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Opuntia strobiliformis Opuntia strobiliformis

Opuntia strobiliformis

Botanical Name —  Opuntia strobiliformis

Common Name —  Pine Cone Opuntia, Pine Cone Cactus

Plant Family —  Cactaceae

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Background

Opuntia strobiliformis is a slow growing small segmented cactus which is native to Western Argentina.  The segmented stems reassemble little pine cones hence its common name. They will get a pinkish cast when grown in full sun.

Growth Requirements

Sun

  • Opuntia strobiliformis will grow in full sun to part shade. At least five hours of direct sun a day is ideal.

Temperature/ Humidity 

  • These plants prefer warm temperatures and low humidity. They will thrive in temperatures above 70 ºF. 

  • During the winter months they’ll appreciate a cool down period with temperatures between 40 and 50 ºF, but they are hardy at temperatures as low as 20 ºF. 

Water

  • Pine cone cactus are extremely drought tolerant. Water them thoroughly, fully saturating the soil. Always allow the soil to dry out completely in between waterings. 

  • If you are unsure whether or not the soil is dry, wait a few days before watering. It is much better to underwater than over water. Excessive moisture can quickly lead to root rot.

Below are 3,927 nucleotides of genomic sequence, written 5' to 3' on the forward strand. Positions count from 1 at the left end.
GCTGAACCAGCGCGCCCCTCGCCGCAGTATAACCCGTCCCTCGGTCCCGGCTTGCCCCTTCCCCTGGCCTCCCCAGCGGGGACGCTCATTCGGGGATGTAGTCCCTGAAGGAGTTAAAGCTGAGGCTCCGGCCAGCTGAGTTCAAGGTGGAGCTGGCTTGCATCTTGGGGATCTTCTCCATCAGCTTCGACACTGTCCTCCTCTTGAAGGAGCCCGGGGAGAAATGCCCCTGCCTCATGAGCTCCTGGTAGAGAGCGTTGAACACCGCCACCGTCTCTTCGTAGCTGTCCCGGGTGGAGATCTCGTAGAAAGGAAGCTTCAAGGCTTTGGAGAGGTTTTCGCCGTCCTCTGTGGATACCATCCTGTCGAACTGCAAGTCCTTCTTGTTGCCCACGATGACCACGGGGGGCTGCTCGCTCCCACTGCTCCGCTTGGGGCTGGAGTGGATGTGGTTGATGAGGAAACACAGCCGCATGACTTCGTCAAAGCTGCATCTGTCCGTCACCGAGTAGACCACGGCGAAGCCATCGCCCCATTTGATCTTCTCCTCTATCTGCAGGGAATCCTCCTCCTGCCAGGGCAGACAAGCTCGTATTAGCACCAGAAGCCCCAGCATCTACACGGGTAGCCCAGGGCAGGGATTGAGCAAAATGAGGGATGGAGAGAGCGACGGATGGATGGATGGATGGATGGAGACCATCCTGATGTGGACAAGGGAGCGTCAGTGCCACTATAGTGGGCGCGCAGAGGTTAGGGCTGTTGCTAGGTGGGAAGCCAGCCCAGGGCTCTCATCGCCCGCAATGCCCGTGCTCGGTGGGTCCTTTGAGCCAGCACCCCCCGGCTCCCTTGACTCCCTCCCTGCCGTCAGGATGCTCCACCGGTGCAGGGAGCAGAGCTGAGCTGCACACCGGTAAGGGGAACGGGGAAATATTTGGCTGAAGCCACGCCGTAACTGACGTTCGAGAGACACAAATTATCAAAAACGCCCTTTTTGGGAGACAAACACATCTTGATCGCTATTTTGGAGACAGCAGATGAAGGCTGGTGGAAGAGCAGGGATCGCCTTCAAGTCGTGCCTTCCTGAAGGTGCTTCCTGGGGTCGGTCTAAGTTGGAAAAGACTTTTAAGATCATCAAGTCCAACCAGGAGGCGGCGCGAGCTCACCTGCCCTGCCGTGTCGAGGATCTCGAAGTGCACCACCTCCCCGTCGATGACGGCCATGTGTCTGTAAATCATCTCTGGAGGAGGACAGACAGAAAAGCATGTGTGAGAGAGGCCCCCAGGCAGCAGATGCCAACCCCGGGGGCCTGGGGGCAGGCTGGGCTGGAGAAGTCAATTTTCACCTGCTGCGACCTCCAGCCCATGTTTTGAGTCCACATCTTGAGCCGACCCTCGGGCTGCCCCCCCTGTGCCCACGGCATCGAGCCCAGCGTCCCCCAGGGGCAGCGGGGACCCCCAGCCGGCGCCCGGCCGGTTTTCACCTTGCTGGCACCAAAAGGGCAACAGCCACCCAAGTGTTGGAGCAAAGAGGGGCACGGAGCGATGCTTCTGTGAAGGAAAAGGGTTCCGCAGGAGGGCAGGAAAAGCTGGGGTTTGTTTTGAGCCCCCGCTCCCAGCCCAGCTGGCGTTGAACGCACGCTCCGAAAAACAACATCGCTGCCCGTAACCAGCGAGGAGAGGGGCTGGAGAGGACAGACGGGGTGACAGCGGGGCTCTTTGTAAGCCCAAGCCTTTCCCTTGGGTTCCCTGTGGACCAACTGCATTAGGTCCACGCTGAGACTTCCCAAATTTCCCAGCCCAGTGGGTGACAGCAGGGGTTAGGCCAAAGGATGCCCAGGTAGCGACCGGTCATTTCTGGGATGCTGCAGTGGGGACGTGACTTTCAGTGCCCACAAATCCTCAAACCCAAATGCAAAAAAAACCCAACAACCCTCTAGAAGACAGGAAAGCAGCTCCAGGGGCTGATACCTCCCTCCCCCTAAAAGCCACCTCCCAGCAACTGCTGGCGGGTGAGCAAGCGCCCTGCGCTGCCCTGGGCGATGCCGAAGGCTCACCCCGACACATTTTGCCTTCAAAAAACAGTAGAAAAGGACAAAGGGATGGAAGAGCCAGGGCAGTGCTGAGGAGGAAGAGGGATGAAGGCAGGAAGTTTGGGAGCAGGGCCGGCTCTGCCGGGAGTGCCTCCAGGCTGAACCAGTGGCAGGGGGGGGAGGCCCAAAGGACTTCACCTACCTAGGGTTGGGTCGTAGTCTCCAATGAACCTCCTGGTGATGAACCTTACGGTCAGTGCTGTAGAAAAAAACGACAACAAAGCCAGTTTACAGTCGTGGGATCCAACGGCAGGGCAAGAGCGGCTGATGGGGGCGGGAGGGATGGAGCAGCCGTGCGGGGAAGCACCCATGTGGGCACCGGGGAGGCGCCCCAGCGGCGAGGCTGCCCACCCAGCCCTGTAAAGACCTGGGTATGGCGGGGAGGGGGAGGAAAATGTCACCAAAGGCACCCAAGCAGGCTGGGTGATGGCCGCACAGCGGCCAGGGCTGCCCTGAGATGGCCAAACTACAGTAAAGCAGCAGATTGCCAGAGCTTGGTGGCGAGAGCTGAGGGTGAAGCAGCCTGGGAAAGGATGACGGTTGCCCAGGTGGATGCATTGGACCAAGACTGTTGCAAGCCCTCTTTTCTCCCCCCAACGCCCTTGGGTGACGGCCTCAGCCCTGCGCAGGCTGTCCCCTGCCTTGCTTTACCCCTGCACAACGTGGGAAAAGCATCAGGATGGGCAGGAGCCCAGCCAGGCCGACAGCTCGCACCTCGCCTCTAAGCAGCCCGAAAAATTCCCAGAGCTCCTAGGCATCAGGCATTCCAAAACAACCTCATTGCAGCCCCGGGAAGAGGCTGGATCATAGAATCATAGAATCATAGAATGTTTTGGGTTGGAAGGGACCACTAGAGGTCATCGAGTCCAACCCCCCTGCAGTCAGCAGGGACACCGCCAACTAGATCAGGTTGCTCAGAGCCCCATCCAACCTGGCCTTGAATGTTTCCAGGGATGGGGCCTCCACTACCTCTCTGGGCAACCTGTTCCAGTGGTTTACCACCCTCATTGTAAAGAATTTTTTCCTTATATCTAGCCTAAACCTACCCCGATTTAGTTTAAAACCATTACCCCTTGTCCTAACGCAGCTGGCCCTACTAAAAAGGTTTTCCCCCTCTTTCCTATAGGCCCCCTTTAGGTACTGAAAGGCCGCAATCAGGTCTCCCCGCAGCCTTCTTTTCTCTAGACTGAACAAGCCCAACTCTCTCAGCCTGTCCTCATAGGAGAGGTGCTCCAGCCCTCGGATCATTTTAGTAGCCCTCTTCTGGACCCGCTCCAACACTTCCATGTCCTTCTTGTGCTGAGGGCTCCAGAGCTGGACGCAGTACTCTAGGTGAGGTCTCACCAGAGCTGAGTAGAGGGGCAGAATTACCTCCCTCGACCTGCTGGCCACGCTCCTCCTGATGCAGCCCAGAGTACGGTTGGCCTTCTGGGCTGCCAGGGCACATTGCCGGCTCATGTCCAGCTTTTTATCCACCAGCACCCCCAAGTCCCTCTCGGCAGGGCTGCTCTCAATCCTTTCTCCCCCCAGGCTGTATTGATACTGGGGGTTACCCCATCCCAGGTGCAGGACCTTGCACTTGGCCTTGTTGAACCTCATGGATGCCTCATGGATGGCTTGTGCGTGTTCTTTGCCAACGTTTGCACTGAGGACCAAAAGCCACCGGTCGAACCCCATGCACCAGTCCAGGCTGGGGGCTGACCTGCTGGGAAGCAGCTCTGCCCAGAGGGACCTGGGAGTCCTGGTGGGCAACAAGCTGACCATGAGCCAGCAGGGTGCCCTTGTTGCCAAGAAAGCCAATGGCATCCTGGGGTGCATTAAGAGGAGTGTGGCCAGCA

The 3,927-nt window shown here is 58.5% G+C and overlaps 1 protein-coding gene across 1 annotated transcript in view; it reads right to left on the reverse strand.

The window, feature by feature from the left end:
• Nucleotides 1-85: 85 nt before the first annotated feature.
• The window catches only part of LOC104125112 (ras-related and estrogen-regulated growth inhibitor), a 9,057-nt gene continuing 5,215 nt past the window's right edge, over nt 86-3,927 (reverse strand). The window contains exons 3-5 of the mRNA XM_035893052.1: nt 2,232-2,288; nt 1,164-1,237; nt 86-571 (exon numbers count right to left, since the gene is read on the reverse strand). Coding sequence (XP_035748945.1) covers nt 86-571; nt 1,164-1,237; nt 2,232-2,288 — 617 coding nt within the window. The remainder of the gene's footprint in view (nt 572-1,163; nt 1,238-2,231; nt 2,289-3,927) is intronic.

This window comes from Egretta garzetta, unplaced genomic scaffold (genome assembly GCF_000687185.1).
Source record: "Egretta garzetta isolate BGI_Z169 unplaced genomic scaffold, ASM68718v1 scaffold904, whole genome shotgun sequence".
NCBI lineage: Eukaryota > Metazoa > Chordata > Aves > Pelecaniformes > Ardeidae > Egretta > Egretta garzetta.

Soil/Roots

  • These plants prefer a gritty, sharply draining mix. Use cactus soil or amend regular potting mix with sand and fine pumice up to 50% to improve texture and drainage. 

Flowering

  • Two inch long white flowers are followed by a brown fruit.

Fertilization

  • These plants do not require much fertilization. To give them a boost during the growing season fertilizer once monthly with a fertilizer formulated specifically for cacti and succulents. 

  • Only fertilize during the spring and summer. Cut back on fertilizing entirely during the winter months. 

Propagation

  • Pine Cone Opuntia plants are easily propagated by stem cuttings or occasionally seeds. This plant produces many branching segments ‘cones’ that can be separated and potted to grow new plants. 

Health

Diseases

  • Pests are not particularly common for this plant. Still, it’s a good idea to keep an eye out for common pests such as scale and mealybugs. 

  • Opuntia strobiliformis are not especially prone to disease but they can fall susceptible to certain bacterial and fungal infections. They are often triggered by excessive moisture, so avoid overwatering and excessive humidity. 

Maintenance (pruning, legginess, repotting)

  • Opuntia plants require very little maintenance. Container grown plants prefer to be rootbound and should only be repotted once every two to three years. 

  • The segments can be easily knocked off so the plants should be handled with care.

  • These plants have little sharp glochids (spines)  at the areoles, so be careful not to get stuck or use disposable gloves. 

Toxicity

  • Opuntia strobiliformis are non-toxic to humans and pets.  They have tiny barbed glochids that can be easily stuck in the skin or fur which can be painful and irritating.